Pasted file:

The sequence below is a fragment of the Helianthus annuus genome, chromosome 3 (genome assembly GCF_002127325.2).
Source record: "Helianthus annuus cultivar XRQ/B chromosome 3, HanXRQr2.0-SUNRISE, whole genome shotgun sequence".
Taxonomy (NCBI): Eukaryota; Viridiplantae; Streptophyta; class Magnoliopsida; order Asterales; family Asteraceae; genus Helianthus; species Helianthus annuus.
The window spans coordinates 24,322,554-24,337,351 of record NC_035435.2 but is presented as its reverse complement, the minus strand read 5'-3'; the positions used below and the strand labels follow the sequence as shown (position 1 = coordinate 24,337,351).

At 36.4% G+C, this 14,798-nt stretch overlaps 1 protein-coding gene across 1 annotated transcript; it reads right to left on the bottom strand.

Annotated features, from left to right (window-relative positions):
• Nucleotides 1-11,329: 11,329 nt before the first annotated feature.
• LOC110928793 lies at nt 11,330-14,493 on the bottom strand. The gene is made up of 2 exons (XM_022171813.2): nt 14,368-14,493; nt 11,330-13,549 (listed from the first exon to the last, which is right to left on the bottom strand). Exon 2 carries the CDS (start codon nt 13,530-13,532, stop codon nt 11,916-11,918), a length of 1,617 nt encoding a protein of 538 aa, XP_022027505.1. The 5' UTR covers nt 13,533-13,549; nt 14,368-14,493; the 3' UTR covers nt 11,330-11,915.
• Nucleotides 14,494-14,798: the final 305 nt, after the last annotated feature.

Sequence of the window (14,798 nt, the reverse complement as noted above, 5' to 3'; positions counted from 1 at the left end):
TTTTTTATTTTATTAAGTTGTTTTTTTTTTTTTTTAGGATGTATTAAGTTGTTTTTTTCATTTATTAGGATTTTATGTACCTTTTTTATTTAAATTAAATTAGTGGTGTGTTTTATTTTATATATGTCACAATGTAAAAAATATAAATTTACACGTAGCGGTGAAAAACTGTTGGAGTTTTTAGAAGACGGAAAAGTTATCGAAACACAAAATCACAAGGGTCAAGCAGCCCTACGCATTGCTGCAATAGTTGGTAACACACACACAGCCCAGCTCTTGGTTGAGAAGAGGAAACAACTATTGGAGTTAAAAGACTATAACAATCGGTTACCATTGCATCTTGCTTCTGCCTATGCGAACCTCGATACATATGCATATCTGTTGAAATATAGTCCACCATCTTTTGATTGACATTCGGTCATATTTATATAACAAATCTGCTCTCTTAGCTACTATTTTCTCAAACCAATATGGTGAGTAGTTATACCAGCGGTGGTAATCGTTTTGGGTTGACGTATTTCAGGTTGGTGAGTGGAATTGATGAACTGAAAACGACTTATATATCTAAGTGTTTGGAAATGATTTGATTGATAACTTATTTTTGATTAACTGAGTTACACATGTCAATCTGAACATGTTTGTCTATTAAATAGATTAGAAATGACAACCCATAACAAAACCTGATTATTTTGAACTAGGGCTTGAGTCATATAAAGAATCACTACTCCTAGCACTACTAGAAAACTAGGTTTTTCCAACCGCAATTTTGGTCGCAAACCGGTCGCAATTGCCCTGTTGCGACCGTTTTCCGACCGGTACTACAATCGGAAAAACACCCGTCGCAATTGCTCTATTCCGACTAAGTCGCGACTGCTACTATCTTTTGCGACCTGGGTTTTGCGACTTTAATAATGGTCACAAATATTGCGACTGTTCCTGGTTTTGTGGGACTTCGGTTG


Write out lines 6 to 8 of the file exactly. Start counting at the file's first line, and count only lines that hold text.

Annotated features, from left to right (window-relative positions):
• Nucleotides 1-11,329: 11,329 nt before the first annotated feature.
• LOC110928793 lies at nt 11,330-14,493 on the bottom strand. The gene is made up of 2 exons (XM_022171813.2): nt 14,368-14,493; nt 11,330-13,549 (listed from the first exon to the last, which is right to left on the bottom strand). Exon 2 carries the CDS (start codon nt 13,530-13,532, stop codon nt 11,916-11,918), a length of 1,617 nt encoding a protein of 538 aa, XP_022027505.1. The 5' UTR covers nt 13,533-13,549; nt 14,368-14,493; the 3' UTR covers nt 11,330-11,915.